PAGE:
There was unsubstantiated claims (via social media) that the Covid pandemic and lockdowns would increase the number of suicides but that appears to be false.

Stuff: Chief Coroner opposes rumours suicide rate increased during Covid-19 lockdown

Reports that New Zealand’s suicide rate increased during Covid-19 lockdown have been opposed by the Chief Coroner.

Judge Deborah Marshall noted the rumours – which were spread on social media by someone claiming to be in contact with a police officer – were “incorrect”.

“I can confirm based on the provisional numbers I have, this is incorrect,” she explained.

She labelled the reports of a reported rise in suicide rates in Alert Level 4 as “concerning”.

“The provisional trend suggests the suicide rate was lower during the Alert Level 4 period than the 33 days prior to it (22 February – 25 March 2020).

“The suicide rate during Alert Level 4 was also lower than the rate for the same period from 2008 to 2020.”

New Zealand Police and the Mental Health Foundation previously said there was no evidence to support such claims. The Foundation slammed the rumour as false and potentially dangerous.

The rumour stemmed from a tweet that claimed an unnamed police officer informed the account holder of a massive increase in suicides across the country. The tweet and account was later deleted.

Police Assistant Commissioner Sandy Venables told Stuff earlier in the month there was no official data released yet, and the number of mental health call-outs appeared steady.

Mental Health Foundation chief executive Shaun Robinson said there was “absolutely no truth” to the rumour and that it was “totally irresponsible and untrue”.

The statistics July-June (provisional, it can take coroners some time to determine causes of death) with rate per 100,000 in brackets:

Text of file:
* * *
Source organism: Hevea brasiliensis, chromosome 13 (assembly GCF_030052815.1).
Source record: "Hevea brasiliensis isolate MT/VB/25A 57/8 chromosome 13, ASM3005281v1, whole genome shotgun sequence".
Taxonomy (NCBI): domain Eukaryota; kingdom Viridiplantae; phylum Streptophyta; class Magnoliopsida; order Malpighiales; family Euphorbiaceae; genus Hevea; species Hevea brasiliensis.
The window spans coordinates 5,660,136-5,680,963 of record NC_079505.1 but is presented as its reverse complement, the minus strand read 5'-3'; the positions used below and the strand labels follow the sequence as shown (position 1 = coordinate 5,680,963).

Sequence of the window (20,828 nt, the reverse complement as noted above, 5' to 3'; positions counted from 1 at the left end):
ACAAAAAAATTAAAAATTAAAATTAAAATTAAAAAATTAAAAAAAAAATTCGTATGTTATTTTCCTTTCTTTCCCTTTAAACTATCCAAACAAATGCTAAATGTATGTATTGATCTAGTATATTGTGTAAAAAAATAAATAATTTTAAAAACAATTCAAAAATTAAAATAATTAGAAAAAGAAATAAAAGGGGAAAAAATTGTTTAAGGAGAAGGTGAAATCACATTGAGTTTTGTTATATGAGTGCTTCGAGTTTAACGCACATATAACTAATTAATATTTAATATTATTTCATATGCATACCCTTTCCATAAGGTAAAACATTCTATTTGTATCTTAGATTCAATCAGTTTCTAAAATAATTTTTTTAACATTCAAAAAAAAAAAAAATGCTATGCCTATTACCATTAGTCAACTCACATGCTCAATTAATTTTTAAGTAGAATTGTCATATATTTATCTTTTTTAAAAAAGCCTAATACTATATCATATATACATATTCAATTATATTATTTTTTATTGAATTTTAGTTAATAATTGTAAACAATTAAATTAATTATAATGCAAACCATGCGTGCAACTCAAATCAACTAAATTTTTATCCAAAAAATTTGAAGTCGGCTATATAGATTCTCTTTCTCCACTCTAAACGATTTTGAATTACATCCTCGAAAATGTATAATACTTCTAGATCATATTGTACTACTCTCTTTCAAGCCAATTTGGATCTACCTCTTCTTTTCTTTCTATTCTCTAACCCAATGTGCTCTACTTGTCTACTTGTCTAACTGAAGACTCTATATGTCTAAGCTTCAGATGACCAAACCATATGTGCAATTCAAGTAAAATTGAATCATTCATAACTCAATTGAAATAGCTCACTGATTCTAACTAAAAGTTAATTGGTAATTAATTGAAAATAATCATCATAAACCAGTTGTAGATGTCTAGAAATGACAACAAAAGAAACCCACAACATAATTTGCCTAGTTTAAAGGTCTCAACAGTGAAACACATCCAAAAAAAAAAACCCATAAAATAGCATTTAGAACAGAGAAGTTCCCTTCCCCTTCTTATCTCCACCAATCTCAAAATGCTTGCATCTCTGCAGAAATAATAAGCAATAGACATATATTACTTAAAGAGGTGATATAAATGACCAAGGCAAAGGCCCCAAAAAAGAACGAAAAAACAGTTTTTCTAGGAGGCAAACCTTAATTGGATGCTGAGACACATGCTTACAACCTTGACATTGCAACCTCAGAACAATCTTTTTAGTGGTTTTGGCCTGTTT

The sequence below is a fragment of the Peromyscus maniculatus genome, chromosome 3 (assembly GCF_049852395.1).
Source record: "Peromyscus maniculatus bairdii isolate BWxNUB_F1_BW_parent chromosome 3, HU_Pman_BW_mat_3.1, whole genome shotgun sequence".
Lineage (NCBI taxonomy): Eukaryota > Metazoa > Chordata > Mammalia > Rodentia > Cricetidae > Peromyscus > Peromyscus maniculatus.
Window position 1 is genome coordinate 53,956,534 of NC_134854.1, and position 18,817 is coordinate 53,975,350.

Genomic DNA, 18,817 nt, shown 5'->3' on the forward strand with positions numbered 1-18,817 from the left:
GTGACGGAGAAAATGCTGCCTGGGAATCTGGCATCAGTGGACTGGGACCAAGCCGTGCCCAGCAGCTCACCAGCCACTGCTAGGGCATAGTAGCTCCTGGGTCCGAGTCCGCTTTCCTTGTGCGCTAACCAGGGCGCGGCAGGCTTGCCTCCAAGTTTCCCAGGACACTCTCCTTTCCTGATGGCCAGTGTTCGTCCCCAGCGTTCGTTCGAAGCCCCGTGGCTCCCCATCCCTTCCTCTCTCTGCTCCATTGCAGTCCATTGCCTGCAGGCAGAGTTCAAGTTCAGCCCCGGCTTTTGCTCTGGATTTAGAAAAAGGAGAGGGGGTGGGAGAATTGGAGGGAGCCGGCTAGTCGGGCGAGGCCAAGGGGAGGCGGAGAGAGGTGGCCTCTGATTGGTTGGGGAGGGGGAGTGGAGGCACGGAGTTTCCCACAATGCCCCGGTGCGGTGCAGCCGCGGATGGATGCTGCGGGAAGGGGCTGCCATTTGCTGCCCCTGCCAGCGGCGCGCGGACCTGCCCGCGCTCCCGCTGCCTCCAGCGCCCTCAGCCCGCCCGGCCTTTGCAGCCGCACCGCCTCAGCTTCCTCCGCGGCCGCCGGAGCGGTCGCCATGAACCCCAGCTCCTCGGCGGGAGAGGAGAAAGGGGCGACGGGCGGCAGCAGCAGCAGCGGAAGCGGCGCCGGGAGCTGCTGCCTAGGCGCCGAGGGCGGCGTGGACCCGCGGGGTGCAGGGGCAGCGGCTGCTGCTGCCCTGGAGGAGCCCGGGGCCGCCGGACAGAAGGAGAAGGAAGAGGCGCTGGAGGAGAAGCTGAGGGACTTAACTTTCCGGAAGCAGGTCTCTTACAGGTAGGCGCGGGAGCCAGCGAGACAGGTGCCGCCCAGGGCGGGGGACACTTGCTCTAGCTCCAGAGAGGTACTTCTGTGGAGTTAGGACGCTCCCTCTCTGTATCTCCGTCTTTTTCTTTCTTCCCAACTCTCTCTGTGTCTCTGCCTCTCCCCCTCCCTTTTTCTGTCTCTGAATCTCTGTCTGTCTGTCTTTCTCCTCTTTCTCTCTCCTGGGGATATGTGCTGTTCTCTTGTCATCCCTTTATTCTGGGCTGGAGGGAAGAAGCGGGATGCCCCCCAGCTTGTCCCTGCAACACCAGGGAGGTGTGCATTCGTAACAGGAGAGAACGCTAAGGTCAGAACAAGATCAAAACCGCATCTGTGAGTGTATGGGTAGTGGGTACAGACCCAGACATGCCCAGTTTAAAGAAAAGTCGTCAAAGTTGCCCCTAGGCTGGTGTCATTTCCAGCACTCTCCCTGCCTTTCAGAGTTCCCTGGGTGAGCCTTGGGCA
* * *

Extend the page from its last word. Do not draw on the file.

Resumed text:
• 2007/2008 – 540 (12.20)
  • 2008/2009 – 531 (12.04)
  • 2009/2010 – 541 (12.16)
  • 2010/2011 – 558 (12.65)
  • 2011/2012 – 547 (12.34)
  • 2012/2013 – 541 (12.10)
  • 2013/2014 – 529 (11.73)
  • 2014/2015 – 564 (12.27)
  • 2015/2016 – 579 (12.33)
  • 2016/2017 – 606 (12.64)
  • 2017/2018 – 668 (13.67)
  • 2018/2019 – 685 (13.93)
  • 2019/2020 – 654 (13.01)

Source: Provisional figures – August 2020 [PDF, 880 KB]

Chief Coroner Releases Annual Provision Suicide Figures:

Chief Coroner Judge Deborah Marshall today released the annual provisional suicide statistics, which show the provisional suicide rate is at its lowest in three years.

In the year to 30 June 2020, 654 people died by suicide, compared to 685 the year before – a decrease of 31 deaths, and a drop in the suicide rate from 13.93 deaths per 100,000 to 13.01.

“While it is encouraging to see the suspected suicide rate and number drop for the past year, it’s important to remember that there are still more than 650 families who have lost someone in tragic circumstances,” Chief Coroner Judge Deborah Marshall says.

“My sincere condolences to the families and friends of those who died by suspected suicide in the past year.”

There was a decrease in the number of young people dying by suspected suicide, particularly in the 15-19 age range (down from 73 to 59) and the 20-24 age range (down from 91 to 60). Both rates decreased from 23.14 to 18.69 and from 26.87 to 17.77 respectively.

However, there was an increase in suspected suicides in the 80-84 age range, with 12 more people dying by suicide in the past year (18) than the year before (6). The rate increased from 6.49 to 19.48.

The Māori and Pacific Island suspected suicide rates both decreased over the past year, from 21.78 to 20.24 and from 8.91 to 7.07 respectively. The European rate also dropped from 13.02 to 12.08.

However, the Asian rate went up from 5.09 to 7.91 – an increase of 20 deaths.

“Throughout this year there has been unhelpful and irresponsible public commentary on the effect COVID-19 would have on the suicide rate,” Judge Marshall says. “During the first lockdown period I said it was unhelpful to release figures for such a short time frame, as it is nearly impossible to draw sound conclusions, nor do I believe such public discourse is helpful to people in distress.

“I’m encouraged by the work the Suicide Prevention Office has started and for the reliable, strong and hope-filled voice that director Carla na Nagara has added to the wider public discourse.”

Covid death and another man in coma

At yesterday’s 1 pm Covid briefing Dr Ashley Bloomfield advised that there were five new Covid cases, three in the community and two in isolation, and there were 6 cases in hospital.